How frustrating it must be to get within shouting distance of a trial, only to find that confident expert suddenly changing their mind.
The above matter arose out of a clear difference between parties as to who went through a red light at a junction. Permission was given for each party to instruct accident reconstruction experts. No doubt the Claimant’s team felt reasonably secure until the expert’s joint meeting. At that point their expert altered his opinion and the joint report supported the Defendant.
As a result 11 days before the trial the Claimant discontinued his claim and the matter came before the Court for detailed assessment of the Defendant’s costs.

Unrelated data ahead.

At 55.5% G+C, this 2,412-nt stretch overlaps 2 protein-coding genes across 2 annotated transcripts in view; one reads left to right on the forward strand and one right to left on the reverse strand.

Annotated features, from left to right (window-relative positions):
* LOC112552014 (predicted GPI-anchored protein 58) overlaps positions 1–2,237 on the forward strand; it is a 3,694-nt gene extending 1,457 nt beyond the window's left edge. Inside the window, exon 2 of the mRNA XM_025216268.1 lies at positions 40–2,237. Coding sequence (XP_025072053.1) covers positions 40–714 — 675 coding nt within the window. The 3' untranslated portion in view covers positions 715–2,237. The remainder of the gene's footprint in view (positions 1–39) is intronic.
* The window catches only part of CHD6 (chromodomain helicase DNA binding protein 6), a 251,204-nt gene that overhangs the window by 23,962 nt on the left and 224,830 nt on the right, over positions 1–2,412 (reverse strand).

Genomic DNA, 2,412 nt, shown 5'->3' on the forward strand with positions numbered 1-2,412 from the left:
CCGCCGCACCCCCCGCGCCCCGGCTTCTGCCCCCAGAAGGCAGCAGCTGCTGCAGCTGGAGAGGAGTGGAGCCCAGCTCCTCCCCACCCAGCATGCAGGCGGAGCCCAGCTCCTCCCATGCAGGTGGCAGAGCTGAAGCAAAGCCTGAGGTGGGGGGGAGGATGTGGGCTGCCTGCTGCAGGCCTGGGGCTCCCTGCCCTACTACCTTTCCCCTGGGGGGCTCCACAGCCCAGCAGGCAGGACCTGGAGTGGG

A Bill of approximately £60,000 was reduced to £37,803.89 plus interest. The Defendant sought leave to appeal.
The appeal was dismissed on all grounds.
One interesting feature is that although their expert was the primary reason for the success, he did not have his own way in terms of his fees.
As the appeal Judge confirmed;
‘the judge (at first instance) explained the reasoning behind the figures he allowed. He was not provided with a breakdown or records of the time Mr Sorton (the expert) spent for the reasons I set out earlier. Since Mr Sorton failed to provide an adequate breakdown of the hours claimed and work done, pursuant to CPR r. 44.4(2)(b) any doubt as to whether his fees were reasonably incurred or were reasonable in amount was to be resolved in the claimants’ favour.’
Thus even a report that was a ‘crucial’ one ‘did not mean it had a higher financial value.’
Success tempered by the reduction of costs, due to the simple failure to provide evidence in support.
The key principle here is be prepared to justify your work by evidence, even where you have achieved success. As costs experts, we at PIC can advise on recovery of all elements of your costs